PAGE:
Texans Wrangle With Wildlife In Sprawling Suburbs

<p>Increasing conflicts between suburbanites and wild critters battling for habitat prompts urban biologists to find solutions for coyotes, racoons, and feral pigs.</p>
February 20, 2007, 10am PST | andreabroaddus
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"Destructive feral pigs, coyotes losing their fear of humans, and deer overpopulation rank as the chief "flashpoints" in conflicts between man and nature in Texas' ever-expanding cityscapes, say organizers of the state's first comprehensive urban wildlife conference."

"John Davis, a Texas Parks and Wildlife Department urban wildlife biologist, said human-animal entanglements are on the rise statewide, fueled by suburban sprawl and creatures steadily adapting to man."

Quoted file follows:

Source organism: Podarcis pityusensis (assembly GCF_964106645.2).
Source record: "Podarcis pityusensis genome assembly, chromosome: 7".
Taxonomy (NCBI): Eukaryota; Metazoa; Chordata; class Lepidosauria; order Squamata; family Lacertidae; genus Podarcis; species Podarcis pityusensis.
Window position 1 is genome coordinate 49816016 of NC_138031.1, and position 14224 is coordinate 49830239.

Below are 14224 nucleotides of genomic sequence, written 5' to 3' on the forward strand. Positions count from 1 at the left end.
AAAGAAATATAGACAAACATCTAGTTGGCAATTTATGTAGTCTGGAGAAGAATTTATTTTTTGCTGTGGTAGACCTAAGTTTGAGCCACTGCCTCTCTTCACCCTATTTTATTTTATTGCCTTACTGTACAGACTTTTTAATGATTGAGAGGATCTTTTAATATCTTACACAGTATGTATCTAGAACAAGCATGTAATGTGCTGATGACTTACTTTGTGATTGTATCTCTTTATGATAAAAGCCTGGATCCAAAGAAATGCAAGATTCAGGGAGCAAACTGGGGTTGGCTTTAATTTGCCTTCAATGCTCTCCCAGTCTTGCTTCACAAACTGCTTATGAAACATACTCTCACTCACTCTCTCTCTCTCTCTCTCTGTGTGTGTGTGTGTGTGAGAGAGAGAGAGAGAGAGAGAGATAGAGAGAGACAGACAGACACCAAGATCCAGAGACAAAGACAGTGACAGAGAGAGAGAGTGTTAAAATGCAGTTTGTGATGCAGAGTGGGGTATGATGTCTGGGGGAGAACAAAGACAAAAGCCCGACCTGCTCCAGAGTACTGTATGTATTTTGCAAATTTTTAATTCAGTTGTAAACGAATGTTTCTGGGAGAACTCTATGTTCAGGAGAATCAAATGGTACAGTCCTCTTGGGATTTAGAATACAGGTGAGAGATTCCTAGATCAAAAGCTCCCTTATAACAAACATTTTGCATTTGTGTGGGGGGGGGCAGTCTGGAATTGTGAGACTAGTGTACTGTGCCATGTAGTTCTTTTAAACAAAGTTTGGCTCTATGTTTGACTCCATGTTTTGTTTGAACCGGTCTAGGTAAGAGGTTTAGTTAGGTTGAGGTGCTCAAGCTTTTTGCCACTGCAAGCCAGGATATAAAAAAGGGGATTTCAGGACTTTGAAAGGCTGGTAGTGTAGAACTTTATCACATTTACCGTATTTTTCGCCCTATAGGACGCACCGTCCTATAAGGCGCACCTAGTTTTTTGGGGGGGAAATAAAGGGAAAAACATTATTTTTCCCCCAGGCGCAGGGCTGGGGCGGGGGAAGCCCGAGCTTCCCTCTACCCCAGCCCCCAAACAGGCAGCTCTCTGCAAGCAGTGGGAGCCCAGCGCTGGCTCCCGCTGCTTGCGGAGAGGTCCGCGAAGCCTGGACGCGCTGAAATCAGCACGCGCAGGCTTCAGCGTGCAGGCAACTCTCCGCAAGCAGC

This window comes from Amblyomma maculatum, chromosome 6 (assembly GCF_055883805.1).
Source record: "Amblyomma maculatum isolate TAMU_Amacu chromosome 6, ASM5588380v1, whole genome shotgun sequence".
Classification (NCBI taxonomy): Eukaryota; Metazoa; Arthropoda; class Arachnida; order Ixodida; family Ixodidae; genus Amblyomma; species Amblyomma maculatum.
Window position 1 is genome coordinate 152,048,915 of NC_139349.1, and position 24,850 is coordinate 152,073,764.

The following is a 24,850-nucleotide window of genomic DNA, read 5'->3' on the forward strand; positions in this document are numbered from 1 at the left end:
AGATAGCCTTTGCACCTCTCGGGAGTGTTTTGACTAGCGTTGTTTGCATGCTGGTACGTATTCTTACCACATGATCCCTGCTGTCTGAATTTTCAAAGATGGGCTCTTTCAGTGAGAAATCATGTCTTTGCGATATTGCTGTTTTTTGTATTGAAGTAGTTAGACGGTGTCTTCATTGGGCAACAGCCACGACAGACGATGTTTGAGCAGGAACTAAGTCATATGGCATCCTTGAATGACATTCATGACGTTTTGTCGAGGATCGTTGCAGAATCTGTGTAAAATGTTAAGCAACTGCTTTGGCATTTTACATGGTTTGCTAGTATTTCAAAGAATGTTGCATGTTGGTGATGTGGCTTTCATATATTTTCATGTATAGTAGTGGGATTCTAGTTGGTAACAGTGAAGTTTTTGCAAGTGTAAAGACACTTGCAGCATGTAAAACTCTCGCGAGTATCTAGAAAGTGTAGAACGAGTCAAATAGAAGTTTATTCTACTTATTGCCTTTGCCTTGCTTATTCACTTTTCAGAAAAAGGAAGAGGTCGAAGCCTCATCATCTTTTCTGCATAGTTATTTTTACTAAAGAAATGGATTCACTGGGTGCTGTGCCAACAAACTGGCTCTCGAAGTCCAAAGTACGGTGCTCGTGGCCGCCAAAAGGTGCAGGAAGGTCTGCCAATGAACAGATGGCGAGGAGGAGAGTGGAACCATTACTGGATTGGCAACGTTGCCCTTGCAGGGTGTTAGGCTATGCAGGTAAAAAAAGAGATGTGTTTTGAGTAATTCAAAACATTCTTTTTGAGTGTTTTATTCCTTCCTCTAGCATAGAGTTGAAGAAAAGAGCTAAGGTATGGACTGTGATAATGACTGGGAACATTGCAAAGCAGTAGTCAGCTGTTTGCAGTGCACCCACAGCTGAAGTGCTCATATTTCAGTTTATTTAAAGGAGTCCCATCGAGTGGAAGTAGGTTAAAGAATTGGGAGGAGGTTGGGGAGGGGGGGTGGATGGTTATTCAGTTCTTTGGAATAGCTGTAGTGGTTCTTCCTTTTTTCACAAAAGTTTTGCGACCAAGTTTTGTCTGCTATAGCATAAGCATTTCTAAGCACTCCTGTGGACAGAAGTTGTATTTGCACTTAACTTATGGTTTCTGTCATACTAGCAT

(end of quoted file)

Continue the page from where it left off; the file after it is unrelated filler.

"Davis said researchers have found it important to identify and locate problem animals such as coyotes that have become dangerously comfortable around humans."

"Experts recommend a completely different solution for the more common problem of pesky raccoons that den in or under houses, Davis said. "We've found that excluding them by sealing off the opening and letting them remain in the area works best," he said."

"Over the last several years, feral pigs have begun invading urban settings, including the Fort Worth Nature Center and Refuge, a 3,600-acre park on the city's northwestern edge."

"He said that once people understood that the 300-pound pigs are a non-native, habitat-destroying species that endangers ground-nesting birds and small mammals, they understood the pigs needed to be eliminated."

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Published on Tuesday, February 20, 2007 in The Houston Chronicle
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